I see the role of professor/mentor as an important responsibility and opportunity.  Teachers and coaches can have a tremendous impact on the people around them – either for good or for ill.  It’s well worth considering how to be among the best in these roles, and it’s one of my personal commitments for 2009 to become more fit myself in this area.

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If you read some of the predictions for 2009 that were compiled by Lisa Neal Gualtieri at eLearn Magazine, you may have noticed that people foresee a resurgence of informal learning, especially in new, e-mediated forms.  But let’s be cautious.  At the top of the eLearn Mag list, Alison Rosset predicts “More technology, but not necessarily more sense about how to use it.”  For every learner that’s ready to “go rogue” as Janet Clarey predicts, there are may more learners who are poised to be left in the dust if we are not careful. 

Fans of the millennial generation tout their ability to use the internet to research, connect, and collaborate.  But I am not quite so sure.  While I agree that many people have developed some savvy with really cool tools, using those tools for learning is a different skill set.  One of the challenges I think we need to address is the need to teach people a new way to learn.  Seems an oymoron, I know, but I have company in this concern.  Tony Karrer posts on this topic regularly, and he’s been doing a series of posts lately that explore the issues.  Many schools are not teaching new work skills, and many employees are well beyond school and could use some help in developing these skills as well.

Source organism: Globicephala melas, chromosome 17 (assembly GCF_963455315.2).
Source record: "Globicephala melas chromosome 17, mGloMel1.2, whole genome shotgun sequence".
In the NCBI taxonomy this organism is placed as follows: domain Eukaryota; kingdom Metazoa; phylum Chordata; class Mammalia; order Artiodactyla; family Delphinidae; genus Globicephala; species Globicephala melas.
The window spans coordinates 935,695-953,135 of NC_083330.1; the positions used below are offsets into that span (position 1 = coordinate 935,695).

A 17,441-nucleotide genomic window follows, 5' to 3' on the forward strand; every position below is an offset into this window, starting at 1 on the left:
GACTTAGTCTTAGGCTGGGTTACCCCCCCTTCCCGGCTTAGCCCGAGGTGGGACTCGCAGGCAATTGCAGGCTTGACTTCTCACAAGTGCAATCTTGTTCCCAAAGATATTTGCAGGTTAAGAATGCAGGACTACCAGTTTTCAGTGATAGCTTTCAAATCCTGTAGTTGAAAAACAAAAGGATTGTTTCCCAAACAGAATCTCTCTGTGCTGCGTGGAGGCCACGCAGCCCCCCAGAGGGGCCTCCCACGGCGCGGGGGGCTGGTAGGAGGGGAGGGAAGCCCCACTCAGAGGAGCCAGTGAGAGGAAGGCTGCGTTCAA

What exactly are we talking about here?  I’ve been doing some research on the subject.  Based on Tony Karrer’s Knowledge Work Framework and other posts (see Tony’s post for some of those links), articles, and even some book references on the subject , here’s what I think those new skills look like.  As you read down the list, you might be moved to comment that these skills (left column) aren’t really all that new – and that’s quite true.  But how we actually engage in these skills is dramatically different (right column).  Those of us who remember doing research by browsing the big green citation index reference books can clearly see the difference between that work and an academic database search (and thank goodness!).  The skills ARE different.  Here’s what I mean:

Learning Skill

Learning 2.0 Dimension

Research, locate information, identify appropriate data sources